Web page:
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MAURICE DAVIDSON, M.D. (Oxon.), M.R.C.P. (Lond.); WILFRED J. PEARSON, M.D. (Oxon.), M.R.C.P. (Lond.)
Am J Dis Child. 1927;33(1):1-26. doi:10.1001/archpedi.1927.04130130008001.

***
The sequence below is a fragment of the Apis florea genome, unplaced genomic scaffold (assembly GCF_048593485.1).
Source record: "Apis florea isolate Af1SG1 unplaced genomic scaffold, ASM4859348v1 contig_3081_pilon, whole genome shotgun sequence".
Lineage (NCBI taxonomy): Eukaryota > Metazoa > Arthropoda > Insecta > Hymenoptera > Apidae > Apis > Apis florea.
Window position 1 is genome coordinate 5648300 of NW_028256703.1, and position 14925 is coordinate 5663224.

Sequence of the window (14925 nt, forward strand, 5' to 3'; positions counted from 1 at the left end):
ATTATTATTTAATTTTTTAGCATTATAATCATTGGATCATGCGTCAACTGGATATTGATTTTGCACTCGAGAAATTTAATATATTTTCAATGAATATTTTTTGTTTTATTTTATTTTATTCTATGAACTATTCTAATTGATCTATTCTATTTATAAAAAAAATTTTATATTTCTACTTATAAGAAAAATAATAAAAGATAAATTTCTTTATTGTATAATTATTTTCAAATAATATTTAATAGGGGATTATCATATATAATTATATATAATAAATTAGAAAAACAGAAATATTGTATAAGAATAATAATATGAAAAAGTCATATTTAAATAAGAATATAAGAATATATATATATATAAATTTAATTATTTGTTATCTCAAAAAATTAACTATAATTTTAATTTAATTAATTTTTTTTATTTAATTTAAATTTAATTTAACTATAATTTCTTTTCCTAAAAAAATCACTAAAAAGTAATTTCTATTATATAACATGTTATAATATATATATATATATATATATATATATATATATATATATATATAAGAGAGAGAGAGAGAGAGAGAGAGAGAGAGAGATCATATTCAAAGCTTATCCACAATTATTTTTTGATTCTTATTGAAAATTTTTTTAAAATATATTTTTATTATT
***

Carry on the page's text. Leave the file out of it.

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INTRODUCTORY  In the whole realm of clinical medicine in children, there is probably no field which presents more difficulties than does that of disease in the chest, yet such diseases are not rarities but are brought to our notice daily. The difficulties relate chiefly to chronic, as distinct from acute,disease; for the latter has, in the main, a more violent and patent mode of expression, not only as regards the general symtoms but also as regards the local signs. Chronic infection, on the other hand, or the residue of acute infection, often presents us with the most perplexing problems in diagnosis. The doubt and confusion which often attend the interpretation of signs are dependent not only on the rather imperfect, and as yet inarticulate, methods of physical and radiologic examination, but also on certain other factors. In general terms, these factors are due to the changing expression of the same


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